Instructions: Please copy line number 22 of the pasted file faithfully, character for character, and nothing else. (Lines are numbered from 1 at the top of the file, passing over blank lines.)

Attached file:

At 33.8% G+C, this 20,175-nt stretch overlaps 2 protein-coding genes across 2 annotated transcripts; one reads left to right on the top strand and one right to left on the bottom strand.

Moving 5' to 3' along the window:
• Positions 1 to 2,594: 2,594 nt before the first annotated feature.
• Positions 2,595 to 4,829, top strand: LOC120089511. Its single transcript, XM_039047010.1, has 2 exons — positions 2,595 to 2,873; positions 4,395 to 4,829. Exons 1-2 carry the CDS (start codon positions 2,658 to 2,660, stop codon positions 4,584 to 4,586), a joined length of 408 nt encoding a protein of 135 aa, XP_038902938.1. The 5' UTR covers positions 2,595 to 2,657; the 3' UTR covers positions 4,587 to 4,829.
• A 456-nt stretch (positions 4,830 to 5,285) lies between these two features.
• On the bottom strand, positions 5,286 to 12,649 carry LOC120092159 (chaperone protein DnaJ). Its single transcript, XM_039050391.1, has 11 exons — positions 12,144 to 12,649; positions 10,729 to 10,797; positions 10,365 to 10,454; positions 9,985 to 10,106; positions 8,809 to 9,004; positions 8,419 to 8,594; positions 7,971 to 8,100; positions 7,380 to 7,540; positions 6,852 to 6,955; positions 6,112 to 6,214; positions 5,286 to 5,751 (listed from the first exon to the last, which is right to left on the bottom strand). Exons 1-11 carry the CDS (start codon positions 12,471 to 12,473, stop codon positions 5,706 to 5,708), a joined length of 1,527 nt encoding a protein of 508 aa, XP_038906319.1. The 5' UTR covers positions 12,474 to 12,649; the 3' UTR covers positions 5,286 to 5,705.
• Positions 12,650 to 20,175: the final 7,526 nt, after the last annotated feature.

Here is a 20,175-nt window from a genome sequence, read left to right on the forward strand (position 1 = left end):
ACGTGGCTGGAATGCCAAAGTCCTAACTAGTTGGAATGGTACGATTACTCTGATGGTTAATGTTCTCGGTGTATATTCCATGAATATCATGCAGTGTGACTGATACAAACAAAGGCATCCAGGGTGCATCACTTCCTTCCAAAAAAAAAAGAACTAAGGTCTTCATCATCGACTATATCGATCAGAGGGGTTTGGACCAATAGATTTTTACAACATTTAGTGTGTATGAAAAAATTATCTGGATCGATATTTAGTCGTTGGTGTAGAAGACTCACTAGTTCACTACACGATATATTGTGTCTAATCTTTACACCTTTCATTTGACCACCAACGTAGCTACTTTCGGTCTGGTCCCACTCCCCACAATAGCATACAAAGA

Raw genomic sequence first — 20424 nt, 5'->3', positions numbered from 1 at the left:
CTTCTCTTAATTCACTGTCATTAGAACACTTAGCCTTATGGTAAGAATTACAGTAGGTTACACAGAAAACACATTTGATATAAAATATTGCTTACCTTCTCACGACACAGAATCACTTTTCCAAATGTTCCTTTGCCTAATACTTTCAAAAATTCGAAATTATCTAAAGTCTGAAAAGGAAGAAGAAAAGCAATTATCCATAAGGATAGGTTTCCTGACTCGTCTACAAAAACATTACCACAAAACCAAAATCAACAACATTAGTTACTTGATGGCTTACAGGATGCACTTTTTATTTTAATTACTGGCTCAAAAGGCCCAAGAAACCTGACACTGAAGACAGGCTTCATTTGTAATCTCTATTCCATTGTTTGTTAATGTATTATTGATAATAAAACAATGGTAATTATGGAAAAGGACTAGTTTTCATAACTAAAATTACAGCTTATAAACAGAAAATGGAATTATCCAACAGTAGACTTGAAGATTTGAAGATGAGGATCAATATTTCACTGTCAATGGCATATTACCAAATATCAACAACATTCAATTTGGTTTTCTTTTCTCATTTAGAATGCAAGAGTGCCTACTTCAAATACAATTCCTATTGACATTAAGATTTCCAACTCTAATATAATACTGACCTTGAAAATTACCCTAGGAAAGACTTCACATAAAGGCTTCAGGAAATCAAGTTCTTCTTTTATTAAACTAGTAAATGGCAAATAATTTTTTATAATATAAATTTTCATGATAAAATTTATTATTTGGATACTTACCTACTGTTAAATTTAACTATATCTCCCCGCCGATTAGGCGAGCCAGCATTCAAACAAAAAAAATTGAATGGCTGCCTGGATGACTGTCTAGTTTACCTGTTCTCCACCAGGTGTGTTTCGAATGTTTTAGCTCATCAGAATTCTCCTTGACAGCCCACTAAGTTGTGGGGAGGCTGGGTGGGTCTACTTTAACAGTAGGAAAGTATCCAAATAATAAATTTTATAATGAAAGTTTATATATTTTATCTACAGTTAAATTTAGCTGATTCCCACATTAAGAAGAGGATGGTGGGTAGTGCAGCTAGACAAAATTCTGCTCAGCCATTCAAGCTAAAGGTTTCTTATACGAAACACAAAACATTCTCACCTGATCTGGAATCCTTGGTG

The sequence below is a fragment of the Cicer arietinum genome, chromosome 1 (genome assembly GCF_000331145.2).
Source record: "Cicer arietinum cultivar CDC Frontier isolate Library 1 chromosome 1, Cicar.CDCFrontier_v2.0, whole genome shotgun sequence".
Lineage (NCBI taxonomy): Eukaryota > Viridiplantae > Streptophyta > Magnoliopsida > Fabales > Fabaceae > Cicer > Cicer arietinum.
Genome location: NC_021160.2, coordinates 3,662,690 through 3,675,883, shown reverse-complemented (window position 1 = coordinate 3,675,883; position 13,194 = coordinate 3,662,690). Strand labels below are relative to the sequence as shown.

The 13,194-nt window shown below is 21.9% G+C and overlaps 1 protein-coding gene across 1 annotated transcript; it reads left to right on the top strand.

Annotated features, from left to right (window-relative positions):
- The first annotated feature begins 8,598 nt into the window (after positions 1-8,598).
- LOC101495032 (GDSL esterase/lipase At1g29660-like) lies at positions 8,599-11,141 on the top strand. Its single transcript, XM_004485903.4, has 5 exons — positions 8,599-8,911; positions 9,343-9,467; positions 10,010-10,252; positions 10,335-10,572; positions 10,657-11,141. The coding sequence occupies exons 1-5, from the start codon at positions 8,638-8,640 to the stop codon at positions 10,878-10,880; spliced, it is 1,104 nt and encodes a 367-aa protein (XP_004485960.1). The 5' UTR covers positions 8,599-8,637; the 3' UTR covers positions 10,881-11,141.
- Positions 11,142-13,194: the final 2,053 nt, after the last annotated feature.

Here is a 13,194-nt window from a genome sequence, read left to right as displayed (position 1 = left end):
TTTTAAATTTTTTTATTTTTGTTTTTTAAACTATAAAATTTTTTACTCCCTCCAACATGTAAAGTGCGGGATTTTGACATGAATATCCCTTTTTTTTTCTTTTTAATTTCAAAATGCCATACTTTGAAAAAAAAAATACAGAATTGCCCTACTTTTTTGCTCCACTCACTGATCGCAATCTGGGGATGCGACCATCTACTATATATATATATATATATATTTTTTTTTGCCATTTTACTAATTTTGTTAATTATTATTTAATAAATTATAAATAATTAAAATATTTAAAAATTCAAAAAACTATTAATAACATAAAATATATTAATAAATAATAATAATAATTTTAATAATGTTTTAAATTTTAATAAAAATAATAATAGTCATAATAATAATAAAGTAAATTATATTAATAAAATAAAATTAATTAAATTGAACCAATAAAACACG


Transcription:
TTTTAAATTTTTTTATTTTTGTTTTTTAAACTATAAAATTTTTTACTCCCTCCAACATGTAAAGTGCGGGATTTTGACATGAATATCCCTTTTTTTTTCTTTTTAATTTCAAAATGCCATACTTTGAAAAAAAAAATACAGAATTGCCCTACTTTTTTGCTCCACTCACTGATCGCAATCTGGGGATGCGACCATCTACTATATATATATATATATATATTTTTTTTTGCCATTTTACTAATTTTGTTAATTATTATTTAATAAATTATAAATAATTAAAATATTTAAAAATTCAAAAAACTATTAATAACATAAAATATATTAATAAATAATAATAATAATTTTAATAATGTTTTAAATTTTAATAAAAATAATAATAGTCATAATAATAATAAAGTAAATTATATTAATAAAATAAAATTAATTAAATTGAACCAATAAAACACG